When disease germs are within the body, the problem is far from simple, because chemicals which would effectively destroy the germs would be fatal to life itself. But when germs are outside the body, as in water or milk, or on clothing, dishes, or furniture, they can be easily killed. One of the best methods of destroying germs is to subject them to intense heat. Contaminated water is made safe by boiling for a few minutes, because the strong heat destroys the disease-producing germs. Scalded or Pasteurized milk saves the lives of scores of babies, because the germs of summer complaint which lurk in poor milk are killed and rendered harmless in the process of scalding. Dishes used by consumptives, and persons suffering from contagious diseases, can be made harmless by thorough washing in thick suds of almost boiling water.
The bedding and clothing of persons suffering with diphtheria, tuberculosis, and other germ diseases should always be boiled and hung to dry in the bright sunlight. Heat and sunshine are two of the best disinfectants.
232. Chemicals. Objects, such as furniture, which cannot be boiled, are disinfected by the use of any one of several chemicals, such as sulphur, carbolic acid, chloride of lime, corrosive sublimate, etc.
One of the simplest methods of disinfecting consists in burning sulphur in a room whose doors, windows, and keyholes have been closed, so that the burning fumes cannot escape, but remain in the room long enough to destroy disease germs. This is probably the most common means of fumigation.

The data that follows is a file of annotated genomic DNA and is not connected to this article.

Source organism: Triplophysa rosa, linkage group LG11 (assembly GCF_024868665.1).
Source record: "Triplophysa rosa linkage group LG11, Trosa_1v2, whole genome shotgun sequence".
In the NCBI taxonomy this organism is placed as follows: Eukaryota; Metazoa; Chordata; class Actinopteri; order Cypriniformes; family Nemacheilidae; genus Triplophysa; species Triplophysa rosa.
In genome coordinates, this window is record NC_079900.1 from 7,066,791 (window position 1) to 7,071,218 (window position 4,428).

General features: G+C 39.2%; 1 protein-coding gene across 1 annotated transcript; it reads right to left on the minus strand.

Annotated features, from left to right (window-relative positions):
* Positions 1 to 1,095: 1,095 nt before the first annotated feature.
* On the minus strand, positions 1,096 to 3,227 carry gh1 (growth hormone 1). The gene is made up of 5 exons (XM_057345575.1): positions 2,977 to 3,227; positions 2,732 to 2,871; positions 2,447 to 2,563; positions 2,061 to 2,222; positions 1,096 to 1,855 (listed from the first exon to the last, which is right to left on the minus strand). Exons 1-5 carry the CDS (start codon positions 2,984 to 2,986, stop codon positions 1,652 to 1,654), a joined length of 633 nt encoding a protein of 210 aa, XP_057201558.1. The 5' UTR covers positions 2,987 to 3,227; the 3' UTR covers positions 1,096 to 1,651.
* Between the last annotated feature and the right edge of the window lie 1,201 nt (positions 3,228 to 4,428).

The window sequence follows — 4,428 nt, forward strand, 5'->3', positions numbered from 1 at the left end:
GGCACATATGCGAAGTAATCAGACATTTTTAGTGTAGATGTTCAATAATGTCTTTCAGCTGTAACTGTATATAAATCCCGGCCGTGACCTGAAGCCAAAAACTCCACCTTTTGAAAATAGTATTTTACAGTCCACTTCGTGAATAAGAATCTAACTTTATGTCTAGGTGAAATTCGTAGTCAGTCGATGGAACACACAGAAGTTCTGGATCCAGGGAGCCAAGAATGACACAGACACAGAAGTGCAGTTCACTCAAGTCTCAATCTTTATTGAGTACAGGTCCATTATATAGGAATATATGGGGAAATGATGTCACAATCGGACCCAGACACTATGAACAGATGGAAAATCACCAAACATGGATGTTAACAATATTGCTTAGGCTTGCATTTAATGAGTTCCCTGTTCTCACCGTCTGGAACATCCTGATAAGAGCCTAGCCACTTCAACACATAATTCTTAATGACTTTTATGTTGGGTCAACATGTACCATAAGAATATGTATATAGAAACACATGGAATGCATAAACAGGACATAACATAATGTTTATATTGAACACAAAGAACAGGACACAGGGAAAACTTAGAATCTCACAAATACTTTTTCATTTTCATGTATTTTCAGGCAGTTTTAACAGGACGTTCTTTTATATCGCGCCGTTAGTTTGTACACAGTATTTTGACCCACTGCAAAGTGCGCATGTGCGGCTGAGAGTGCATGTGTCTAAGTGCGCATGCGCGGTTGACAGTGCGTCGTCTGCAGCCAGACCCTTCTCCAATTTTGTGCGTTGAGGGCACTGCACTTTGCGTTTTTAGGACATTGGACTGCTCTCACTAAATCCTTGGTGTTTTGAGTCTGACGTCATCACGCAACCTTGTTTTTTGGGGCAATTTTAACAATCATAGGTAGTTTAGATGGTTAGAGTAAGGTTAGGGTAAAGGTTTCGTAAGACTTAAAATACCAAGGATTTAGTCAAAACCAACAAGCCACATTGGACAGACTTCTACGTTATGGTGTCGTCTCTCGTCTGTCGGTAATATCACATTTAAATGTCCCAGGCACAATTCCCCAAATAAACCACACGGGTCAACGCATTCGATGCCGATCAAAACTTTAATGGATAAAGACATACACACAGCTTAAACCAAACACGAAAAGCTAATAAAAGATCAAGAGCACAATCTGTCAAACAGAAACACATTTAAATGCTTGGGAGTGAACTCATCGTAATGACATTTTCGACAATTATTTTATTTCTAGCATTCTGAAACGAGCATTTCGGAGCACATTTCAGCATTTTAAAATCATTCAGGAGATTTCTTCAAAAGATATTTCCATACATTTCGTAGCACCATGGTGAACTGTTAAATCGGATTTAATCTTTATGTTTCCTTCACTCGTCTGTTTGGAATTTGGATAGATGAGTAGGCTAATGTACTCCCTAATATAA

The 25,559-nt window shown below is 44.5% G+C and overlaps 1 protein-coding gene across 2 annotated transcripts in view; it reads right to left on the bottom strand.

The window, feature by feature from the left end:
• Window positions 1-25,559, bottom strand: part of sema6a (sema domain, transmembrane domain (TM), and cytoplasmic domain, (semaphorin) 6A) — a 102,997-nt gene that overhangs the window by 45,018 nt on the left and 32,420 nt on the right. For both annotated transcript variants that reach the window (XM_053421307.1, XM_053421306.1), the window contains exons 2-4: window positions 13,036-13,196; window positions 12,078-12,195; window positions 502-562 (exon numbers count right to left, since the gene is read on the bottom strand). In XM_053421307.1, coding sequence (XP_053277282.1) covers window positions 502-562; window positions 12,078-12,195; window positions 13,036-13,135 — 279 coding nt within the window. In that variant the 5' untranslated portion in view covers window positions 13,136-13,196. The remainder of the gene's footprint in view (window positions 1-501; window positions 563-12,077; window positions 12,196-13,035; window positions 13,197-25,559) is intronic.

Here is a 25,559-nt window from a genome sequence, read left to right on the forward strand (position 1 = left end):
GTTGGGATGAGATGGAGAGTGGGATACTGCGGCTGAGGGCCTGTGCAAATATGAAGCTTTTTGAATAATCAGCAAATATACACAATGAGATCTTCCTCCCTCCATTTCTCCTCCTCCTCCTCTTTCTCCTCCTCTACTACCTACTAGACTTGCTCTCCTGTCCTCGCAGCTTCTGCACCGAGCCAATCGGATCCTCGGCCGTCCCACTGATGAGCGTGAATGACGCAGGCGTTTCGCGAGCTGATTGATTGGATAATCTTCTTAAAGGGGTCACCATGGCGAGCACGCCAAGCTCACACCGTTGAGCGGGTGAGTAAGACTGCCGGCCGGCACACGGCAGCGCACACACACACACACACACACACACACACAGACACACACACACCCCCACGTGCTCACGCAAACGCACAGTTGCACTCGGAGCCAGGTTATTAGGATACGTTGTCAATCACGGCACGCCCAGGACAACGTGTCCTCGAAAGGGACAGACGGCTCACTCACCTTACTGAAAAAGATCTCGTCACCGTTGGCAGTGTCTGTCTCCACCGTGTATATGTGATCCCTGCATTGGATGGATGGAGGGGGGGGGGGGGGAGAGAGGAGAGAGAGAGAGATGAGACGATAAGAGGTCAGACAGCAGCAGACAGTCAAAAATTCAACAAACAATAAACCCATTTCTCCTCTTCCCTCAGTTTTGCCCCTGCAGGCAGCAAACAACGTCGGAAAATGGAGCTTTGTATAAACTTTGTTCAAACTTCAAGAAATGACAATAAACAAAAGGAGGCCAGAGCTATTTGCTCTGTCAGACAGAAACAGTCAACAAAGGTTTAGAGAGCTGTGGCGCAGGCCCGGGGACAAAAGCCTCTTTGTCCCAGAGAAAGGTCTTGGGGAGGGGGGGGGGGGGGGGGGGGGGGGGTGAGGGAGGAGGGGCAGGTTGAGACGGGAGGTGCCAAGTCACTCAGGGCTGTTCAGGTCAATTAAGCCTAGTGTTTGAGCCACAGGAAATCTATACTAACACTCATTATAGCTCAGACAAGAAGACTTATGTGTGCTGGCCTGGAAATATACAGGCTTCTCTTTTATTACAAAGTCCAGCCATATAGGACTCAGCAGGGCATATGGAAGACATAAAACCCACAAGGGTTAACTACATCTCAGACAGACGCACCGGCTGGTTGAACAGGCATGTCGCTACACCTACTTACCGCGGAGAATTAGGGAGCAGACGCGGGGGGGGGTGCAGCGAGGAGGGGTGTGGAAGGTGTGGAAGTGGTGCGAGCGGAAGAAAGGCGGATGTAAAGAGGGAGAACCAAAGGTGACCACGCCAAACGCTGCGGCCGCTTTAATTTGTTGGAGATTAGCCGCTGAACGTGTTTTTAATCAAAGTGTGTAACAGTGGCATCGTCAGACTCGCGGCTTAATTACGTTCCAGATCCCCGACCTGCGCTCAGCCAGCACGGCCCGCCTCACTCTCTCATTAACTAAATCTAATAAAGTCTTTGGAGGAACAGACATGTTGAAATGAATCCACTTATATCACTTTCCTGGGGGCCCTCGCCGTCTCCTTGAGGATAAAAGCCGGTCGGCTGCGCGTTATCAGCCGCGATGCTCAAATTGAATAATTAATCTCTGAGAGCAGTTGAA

For general purposes, carbolic acid is one of the very best disinfectants, but must be used with caution, as it is a deadly poison except when very dilute.
Chloride of lime when exposed to the air and moisture slowly gives off chlorine, and can be used as a disinfectant because the gas thus set free attacks germs and destroys them. For this reason chloride of lime is an excellent disinfectant of drainpipes. Certain bowel troubles, such as diarrhoea, are due to microbes, and if the waste matter of a person suffering from this or similar diseases is allowed passage through the drainage system, much damage may be done. But a small amount of chloride of lime in the closet bowl will insure disinfection.
233. Personal Disinfection. The hands may gather germs from any substances or objects with which they come in contact; hence the hands should be washed with soap and water, and especially before eating. Physicians who perform operations wash not only their hands, but their instruments, sterilizing the latter by placing them in boiling water for several minutes.
Cuts and wounds allow easy access to the body; a small cut has been known to cause death because of the bacteria which found their way into the open wound and produced disease. In order to destroy any germs which may have entered into the cut from the instrument, it is well to wash out the wound with some mild disinfectant, such as very dilute carbolic acid or hydrogen peroxide, and then to bind the wound with a clean cloth, to prevent later entrance of germs.